Pension: Retirements facing ‘pressure’ as contributions drop and families are supported

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Pension savings are built up throughout a person’s working life and are supposed to provide a stable source of income for retirement. However, given the impact of coronavirus traditional financial plans have had to be re-evaluated this year and new insight shows those reaching their later years could be hit the hardest.

Recently, Key Retirement Group conducted a survey of 1,000 people who expected to retire during 2020.

The results revealed 34 percent of the respondents are continuing to financially support their families with regular handouts amounting to over £3,700 a year which, while being kind and necessary, it limiting how much money can go into their own pensions.

Additionally, 12 percent of respondents contributed £500 or more a month to their family, equating to £6,000 per year.

Will Hale, the CEO at Key, commented on the company’s findings: “Whilst many older people enjoy treating their loved ones – even if it is just paying for a nice meal – a third of those who intend to retire in 2020 are doing more than this – regularly topping up their wider family’s finances.

“The current economic situation is likely to place even more pressure on people’s finances but with the pandemic impacting pension savings this could see some retirees having to tighten their belts and could impact their ability to continue to support younger generations.

“It is important that families have open discussions about their finances.

“Many younger people would be horrified if they knew older members of their family were struggling due to their generous natures.

“Taking the time to speak to a specialist adviser is a sensible step to look across all your assets and understand how much support you can provide.”

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This problem could be exacerbated by recent changes in pension contribution trends.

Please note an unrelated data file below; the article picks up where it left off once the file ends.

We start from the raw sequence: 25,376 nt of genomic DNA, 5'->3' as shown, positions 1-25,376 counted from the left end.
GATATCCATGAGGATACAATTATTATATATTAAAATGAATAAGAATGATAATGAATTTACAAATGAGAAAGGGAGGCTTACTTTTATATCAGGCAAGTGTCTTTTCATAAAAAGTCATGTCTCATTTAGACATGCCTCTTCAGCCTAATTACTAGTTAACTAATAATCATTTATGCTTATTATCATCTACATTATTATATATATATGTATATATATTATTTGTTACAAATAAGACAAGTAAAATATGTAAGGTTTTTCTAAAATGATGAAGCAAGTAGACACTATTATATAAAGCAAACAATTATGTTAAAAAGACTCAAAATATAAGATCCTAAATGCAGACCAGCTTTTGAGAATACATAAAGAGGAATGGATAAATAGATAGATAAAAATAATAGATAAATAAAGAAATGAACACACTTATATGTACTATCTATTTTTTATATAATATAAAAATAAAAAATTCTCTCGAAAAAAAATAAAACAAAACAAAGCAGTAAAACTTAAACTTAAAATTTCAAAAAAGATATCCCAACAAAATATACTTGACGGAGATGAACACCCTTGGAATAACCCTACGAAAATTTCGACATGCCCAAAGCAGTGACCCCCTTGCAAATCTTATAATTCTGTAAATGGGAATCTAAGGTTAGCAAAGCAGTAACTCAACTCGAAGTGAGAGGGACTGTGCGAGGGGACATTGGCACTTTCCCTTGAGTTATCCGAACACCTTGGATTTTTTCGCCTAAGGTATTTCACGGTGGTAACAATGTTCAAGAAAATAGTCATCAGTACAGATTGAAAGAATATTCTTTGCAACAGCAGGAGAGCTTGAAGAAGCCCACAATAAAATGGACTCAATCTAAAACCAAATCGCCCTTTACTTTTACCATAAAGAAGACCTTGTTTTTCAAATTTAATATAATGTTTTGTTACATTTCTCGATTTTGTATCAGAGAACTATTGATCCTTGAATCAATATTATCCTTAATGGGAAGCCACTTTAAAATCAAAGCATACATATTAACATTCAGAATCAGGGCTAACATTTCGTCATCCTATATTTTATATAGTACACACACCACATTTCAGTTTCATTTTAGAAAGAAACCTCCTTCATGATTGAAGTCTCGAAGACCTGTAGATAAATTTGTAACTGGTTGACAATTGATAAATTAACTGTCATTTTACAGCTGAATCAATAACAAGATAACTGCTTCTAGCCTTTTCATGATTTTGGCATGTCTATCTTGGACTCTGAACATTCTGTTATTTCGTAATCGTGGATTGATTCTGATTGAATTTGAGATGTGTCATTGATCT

Interactive investor examined data from the ONS and Bank of England and while they found pension contributions have risen in recent months for younger workers, those aged between 56 and 65 saw their pension contributions decrease by 3.6 percent.

Becky O’Connor, the Head of Pensions and Savings at interactive investor, examined the trends: “Our SIPP figures show a significant rise in contributions this year.

“This suggests that people in their thirties and forties were being sensible with the money they were saving during lockdown and squirreling it away for the long term.

“It’s positive to see these younger investors not afraid to up their investments and take advantage of lower stock prices after the initial crash.

“Whereas older groups, from this data, appear to have been more cautious.”

Fortunately, while those approaching retirement have had a tough time financially in recent months, opportunities for a savings rebound could be on the horizon.

The same research from interactive investor showed there was a general increase in savings deposits during the first lockdown.

With a second one on the horizon, it’s possible similar actions could be taken, and Becky went on to lay out the benefits of utilising pensions for long term savings plans: “Having emergency savings can give peace of mind that you can survive for a while should the worst happen and you lose your job, or you suddenly need to shell out for something big.

“How much cash to keep in instant access savings will depend on personal preference, although three to six months is a good aim.

“But people should take care that over the long term they do not unnecessarily lose money, in real terms, by keeping all their assets in cash.

“For money you don’t need for many years, consider investing in ISAs or SIPPs instead. This way, your money at least has a chance of growing enough to generate a real return.

“Adding to a pension means your money also benefits from tax relief and for younger age groups, hopefully decades of investment growth.”

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